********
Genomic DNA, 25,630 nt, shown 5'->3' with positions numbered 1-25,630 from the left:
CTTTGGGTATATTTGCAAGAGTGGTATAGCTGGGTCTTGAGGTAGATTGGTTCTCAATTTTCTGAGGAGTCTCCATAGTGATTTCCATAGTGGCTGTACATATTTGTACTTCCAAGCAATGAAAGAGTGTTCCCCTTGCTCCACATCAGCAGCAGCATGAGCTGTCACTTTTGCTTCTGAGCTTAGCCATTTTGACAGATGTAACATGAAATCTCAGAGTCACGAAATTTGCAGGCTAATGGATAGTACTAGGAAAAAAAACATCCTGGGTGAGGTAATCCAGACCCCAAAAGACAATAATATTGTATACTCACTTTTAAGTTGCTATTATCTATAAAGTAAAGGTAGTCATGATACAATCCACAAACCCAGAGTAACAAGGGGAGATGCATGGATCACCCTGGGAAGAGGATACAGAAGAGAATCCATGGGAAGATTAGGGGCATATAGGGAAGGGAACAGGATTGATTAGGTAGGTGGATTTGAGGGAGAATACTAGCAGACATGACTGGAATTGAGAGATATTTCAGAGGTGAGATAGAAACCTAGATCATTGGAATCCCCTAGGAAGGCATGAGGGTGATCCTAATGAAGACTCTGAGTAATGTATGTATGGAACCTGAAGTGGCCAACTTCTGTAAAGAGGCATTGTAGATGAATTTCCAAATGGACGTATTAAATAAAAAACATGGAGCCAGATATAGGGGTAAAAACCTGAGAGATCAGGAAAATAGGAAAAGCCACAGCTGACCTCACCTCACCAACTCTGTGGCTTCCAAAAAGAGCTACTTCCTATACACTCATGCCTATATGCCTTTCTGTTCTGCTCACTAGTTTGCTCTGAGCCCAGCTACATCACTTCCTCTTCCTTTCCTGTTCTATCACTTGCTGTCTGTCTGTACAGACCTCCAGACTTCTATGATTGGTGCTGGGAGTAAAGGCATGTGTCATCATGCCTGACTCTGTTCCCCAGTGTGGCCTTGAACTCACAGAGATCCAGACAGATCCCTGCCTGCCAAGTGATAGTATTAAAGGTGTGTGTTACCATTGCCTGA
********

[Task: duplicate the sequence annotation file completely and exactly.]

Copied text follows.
Genomic DNA, 25,630 nt, shown 5'->3' with positions numbered 1-25,630 from the left:
CTTTGGGTATATTTGCAAGAGTGGTATAGCTGGGTCTTGAGGTAGATTGGTTCTCAATTTTCTGAGGAGTCTCCATAGTGATTTCCATAGTGGCTGTACATATTTGTACTTCCAAGCAATGAAAGAGTGTTCCCCTTGCTCCACATCAGCAGCAGCATGAGCTGTCACTTTTGCTTCTGAGCTTAGCCATTTTGACAGATGTAACATGAAATCTCAGAGTCACGAAATTTGCAGGCTAATGGATAGTACTAGGAAAAAAAACATCCTGGGTGAGGTAATCCAGACCCCAAAAGACAATAATATTGTATACTCACTTTTAAGTTGCTATTATCTATAAAGTAAAGGTAGTCATGATACAATCCACAAACCCAGAGTAACAAGGGGAGATGCATGGATCACCCTGGGAAGAGGATACAGAAGAGAATCCATGGGAAGATTAGGGGCATATAGGGAAGGGAACAGGATTGATTAGGTAGGTGGATTTGAGGGAGAATACTAGCAGACATGACTGGAATTGAGAGATATTTCAGAGGTGAGATAGAAACCTAGATCATTGGAATCCCCTAGGAAGGCATGAGGGTGATCCTAATGAAGACTCTGAGTAATGTATGTATGGAACCTGAAGTGGCCAACTTCTGTAAAGAGGCATTGTAGATGAATTTCCAAATGGACGTATTAAATAAAAAACATGGAGCCAGATATAGGGGTAAAAACCTGAGAGATCAGGAAAATAGGAAAAGCCACAGCTGACCTCACCTCACCAACTCTGTGGCTTCCAAAAAGAGCTACTTCCTATACACTCATGCCTATATGCCTTTCTGTTCTGCTCACTAGTTTGCTCTGAGCCCAGCTACATCACTTCCTCTTCCTTTCCTGTTCTATCACTTGCTGTCTGTCTGTACAGACCTCCAGACTTCTATGATTGGTGCTGGGAGTAAAGGCATGTGTCATCATGCCTGACTCTGTTCCCCAGTGTGGCCTTGAACTCACAGAGATCCAGACAGATCCCTGCCTGCCAAGTGATAGTATTAAAGGTGTGTGTTACCATTGCCTGA